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A {\bf binder} is a symbol associated with a constant of type

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$(\sigma\To\tau)\To\tau'$. For instance, we may declare~$\forall$ as

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a binder for the constant~$All$, which has type $(\alpha\To o)\To o$.

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This defines the syntax $\forall x.t$ to mean $All(\lambda x.t)$. We

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can also write $\forall x@1\ldots x@m.t$ to abbreviate $\forall x@1.

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\ldots \forall x@m.t$; this is possible for any constant provided that

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$\tau$ and $\tau'$ are the same type. \HOL's description operator

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$\varepsilon x.P\,x$ has type $(\alpha\To bool)\To\alpha$ and can bind

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only one variable, except when $\alpha$ is $bool$. \ZF's bounded

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quantifier $\forall x\in A.P(x)$ cannot be declared as a binder

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because it has type $[i, i\To o]\To o$. The syntax for binders allows

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type constraints on bound variables, as in

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\[ \forall (x{::}\alpha) \; (y{::}\beta) \; z{::}\gamma. Q(x,y,z) \]

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To avoid excess detail, the logic descriptions adopt a semiformal style.

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Infix operators and binding operators are listed in separate tables, which

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include their priorities. Grammar descriptions do not include numeric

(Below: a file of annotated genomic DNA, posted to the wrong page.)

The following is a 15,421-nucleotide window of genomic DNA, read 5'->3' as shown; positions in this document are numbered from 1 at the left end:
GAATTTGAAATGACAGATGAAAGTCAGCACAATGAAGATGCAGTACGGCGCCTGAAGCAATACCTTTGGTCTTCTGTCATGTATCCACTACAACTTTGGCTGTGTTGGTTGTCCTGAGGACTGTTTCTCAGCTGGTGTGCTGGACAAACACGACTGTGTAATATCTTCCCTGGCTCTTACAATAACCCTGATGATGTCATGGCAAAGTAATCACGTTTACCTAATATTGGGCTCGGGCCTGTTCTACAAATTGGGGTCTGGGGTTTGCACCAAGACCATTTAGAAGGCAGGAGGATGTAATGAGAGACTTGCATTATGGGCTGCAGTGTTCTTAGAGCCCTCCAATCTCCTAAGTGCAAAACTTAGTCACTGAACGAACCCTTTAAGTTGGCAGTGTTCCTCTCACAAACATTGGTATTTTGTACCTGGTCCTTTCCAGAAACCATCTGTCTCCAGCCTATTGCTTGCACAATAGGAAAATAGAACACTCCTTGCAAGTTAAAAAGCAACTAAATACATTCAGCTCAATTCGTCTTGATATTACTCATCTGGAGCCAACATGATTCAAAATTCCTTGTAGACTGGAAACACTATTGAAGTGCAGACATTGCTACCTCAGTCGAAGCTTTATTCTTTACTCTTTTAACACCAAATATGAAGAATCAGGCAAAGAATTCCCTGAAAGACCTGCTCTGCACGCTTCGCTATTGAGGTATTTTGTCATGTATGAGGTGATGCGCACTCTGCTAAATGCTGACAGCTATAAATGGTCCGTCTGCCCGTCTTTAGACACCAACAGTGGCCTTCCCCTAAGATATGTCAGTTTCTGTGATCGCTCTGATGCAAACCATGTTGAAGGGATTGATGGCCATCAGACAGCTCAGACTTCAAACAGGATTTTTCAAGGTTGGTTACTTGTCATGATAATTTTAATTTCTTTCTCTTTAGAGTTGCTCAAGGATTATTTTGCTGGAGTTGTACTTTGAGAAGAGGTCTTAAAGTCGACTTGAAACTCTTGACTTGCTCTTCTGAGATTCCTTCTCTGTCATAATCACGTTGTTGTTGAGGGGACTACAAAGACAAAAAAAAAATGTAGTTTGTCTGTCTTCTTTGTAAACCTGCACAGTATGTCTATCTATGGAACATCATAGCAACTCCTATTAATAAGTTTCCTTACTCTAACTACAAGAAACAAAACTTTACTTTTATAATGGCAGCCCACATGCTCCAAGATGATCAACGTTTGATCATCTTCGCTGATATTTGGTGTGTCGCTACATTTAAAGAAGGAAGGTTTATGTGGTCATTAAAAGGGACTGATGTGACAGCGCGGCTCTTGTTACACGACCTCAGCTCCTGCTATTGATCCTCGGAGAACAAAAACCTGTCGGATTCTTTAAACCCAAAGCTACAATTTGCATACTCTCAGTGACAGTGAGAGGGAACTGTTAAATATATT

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priorities; instead, the rules appear in order of decreasing priority.

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This should suffice for most purposes; for full details, please consult the

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actual syntax definitions in the {\tt.thy} files.

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Each nonterminal symbol is associated with some Isabelle type. For

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example, the formulae of firstorder logic have type~$o$. Every

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Isabelle expression of type~$o$ is therefore a formula. These include

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atomic formulae such as $P$, where $P$ is a variable of type~$o$, and more

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generally expressions such as $P(t,u)$, where $P$, $t$ and~$u$ have

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suitable types. Therefore, `expression of type~$o$' is listed as a

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separate possibility in the grammar for formulae.